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9.23 — An introduction to std::vector

In the previous lesson, we introduced std::array, which provides the functionality of C++’s built-in fixed arrays in a safer and more usable form.

Analogously, the C++ standard library provides functionality that makes working with dynamic arrays safer and easier. This functionality is named std::vector.

Unlike std::array, which closely follows the basic functionality of fixed arrays, std::vector comes with some additional tricks up its sleeves. These help make std::vector one of the most useful and versatile tools to have in your C++ toolkit.

An introduction to std::vector

Introduced in C++03, std::vector provides dynamic array functionality that handles its own memory management. This means you can create arrays that have their length set at run-time, without having to explicitly allocate and deallocate memory using new and delete. std::vector lives in the <vector> header.

Declaring a std::vector is simple:

Note that in both the uninitialized and initialized case, you do not need to include the array length at compile time. This is because std::vector will dynamically allocate memory for its contents as requested.

Just like std::array, accessing array elements can be done via the [] operator (which does no bounds checking) or the at() function (which does bounds checking):

In either case, if you request an element that is off the end of the array, the vector will not automatically resize.

As of C++11, you can also assign values to a std::vector using an initializer-list:

In this case, the vector will self-resize to match the number of elements provided.

Self-cleanup prevents memory leaks

When a vector variable goes out of scope, it automatically deallocates the memory it controls (if necessary). This is not only handy (as you don’t have to do it yourself), it also helps prevent memory leaks. Consider the following snippet:

If earlyExit is set to true, array will never be deallocated, and the memory will be leaked.

However, if array is a std::vector, this won’t happen, because the memory will be deallocated as soon as array goes out of scope (regardless of whether the function exits early or not). This makes std::vector much safer to use than doing your own memory allocation.

Vectors remember their length

Unlike built-in dynamic arrays, which don’t know the length of the array they are pointing to, std::vector keeps track of its length. We can ask for the vector’s length via the size() function:

The above example prints:

The length is: 5

Just like with std::array, size() returns a value of nested type size_type (full type in the above example would be std::vector<int>::size_type), which is an unsigned integer.

Resizing a vector

Resizing a built-in dynamically allocated array is complicated. Resizing a std::vector is as simple as calling the resize() function:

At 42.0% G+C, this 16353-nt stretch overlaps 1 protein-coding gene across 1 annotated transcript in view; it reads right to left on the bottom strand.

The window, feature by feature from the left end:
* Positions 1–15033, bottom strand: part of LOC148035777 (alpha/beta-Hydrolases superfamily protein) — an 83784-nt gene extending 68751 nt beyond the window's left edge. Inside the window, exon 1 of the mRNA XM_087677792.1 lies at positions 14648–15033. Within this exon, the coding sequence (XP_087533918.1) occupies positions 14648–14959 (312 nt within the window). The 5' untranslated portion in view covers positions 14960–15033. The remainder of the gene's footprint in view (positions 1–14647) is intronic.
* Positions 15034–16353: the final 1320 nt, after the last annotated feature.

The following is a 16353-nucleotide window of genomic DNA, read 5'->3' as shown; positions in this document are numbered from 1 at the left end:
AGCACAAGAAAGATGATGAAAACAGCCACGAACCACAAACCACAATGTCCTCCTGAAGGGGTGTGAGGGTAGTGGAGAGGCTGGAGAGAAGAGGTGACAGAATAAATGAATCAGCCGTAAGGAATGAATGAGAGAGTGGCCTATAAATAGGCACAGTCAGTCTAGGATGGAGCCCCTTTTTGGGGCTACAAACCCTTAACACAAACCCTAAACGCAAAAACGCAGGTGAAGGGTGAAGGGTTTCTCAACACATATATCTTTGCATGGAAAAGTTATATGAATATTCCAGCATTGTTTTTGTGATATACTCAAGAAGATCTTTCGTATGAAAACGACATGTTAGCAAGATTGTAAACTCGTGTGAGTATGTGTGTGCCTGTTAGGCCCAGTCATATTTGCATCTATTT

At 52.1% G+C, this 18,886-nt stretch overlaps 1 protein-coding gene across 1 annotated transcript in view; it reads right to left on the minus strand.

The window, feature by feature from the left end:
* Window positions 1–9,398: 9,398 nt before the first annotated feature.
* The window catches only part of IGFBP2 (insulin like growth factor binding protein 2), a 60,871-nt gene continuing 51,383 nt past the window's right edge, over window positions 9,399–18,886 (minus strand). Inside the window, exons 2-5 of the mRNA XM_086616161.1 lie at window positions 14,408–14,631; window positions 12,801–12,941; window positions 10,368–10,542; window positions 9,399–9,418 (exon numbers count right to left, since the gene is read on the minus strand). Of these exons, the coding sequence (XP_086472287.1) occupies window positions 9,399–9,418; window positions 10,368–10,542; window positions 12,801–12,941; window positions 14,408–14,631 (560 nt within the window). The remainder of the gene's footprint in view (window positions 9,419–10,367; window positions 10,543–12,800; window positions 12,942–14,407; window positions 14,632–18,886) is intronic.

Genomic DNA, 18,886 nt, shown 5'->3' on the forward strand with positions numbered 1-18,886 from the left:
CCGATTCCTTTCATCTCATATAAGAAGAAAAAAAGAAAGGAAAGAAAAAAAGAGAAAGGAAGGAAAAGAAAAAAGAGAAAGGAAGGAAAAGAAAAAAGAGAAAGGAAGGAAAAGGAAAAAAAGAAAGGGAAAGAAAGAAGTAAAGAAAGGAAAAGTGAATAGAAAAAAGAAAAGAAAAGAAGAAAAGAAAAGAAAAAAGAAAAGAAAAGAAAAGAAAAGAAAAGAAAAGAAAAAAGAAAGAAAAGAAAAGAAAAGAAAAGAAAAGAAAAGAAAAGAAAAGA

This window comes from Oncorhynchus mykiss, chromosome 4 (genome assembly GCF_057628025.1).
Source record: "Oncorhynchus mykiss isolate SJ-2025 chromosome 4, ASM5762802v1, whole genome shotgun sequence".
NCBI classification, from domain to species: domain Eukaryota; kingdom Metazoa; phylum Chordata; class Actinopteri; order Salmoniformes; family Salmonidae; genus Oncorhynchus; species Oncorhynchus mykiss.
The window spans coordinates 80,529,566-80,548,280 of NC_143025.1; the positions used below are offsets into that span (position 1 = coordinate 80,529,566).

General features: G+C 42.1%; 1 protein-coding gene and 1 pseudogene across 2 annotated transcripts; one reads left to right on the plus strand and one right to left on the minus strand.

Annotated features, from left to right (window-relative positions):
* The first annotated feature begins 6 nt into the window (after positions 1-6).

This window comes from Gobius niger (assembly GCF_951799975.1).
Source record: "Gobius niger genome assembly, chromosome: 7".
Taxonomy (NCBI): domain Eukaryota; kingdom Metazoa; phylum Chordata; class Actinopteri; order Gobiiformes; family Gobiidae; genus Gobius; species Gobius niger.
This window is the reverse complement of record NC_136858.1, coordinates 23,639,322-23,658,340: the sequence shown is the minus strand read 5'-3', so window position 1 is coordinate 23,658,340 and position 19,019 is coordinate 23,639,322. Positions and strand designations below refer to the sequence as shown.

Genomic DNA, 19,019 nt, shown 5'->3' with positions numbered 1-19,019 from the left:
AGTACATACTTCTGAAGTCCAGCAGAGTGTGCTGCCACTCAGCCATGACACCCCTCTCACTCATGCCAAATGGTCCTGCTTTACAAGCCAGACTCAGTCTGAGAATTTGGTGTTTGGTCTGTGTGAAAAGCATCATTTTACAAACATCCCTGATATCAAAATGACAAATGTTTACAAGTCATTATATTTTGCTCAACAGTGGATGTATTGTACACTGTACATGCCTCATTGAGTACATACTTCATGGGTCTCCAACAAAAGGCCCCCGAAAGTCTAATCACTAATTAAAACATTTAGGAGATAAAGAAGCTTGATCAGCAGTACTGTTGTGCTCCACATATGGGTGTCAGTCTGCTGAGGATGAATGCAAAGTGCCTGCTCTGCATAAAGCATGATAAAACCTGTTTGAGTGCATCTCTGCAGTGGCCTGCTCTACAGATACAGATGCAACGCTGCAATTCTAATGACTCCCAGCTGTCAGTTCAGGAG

This prints:

The length is: 5
0 1 2 0 0

There are two things to note here. First, when we resized the vector, the existing element values were preserved! Second, new elements are initialized to the default value for the type (which is 0 for integers).

Vectors may be resized to be smaller:

This prints:

The length is: 3
0 1 2

Resizing a vector is computationally expensive, so you should strive to minimize the number of times you do so. If you need a vector with a specific number of elements but don’t know the values of the elements at the point of declaration, you can create a vector with default elements like so:

This prints:

0 0 0 0 0

We’ll talk about why direct and brace-initialization are treated differently in lesson 16.7 -- std::initializer_list [1]. A rule of thumb is, if the type is some kind of list and you don’t want to initialize it with a list, use direct initialization.

Compacting bools

std::vector has another cool trick up its sleeves. There is a special implementation for std::vector of type bool that will compact 8 booleans into a byte! This happens behind the scenes, and doesn’t change how you use the std::vector.

This prints:

The length is: 5
1 0 0 1 1

More to come

Note that this is an introduction article intended to introduce the basics of std::vector. In lesson 10.11 -- std::vector capacity and stack behavior [2], we’ll cover some additional capabilities of std::vector, including the difference between a vector’s length and capacity, and take a deeper look into how std::vector handles memory allocation.


Because variables of type std::vector handle their own memory management (which helps prevent memory leaks), remember their length, and can be easily resized, we recommend using std::vector in most cases where dynamic arrays are needed.

9.24 -- Introduction to iterators [3]
Index [4]
9.22 -- An introduction to std::array [5]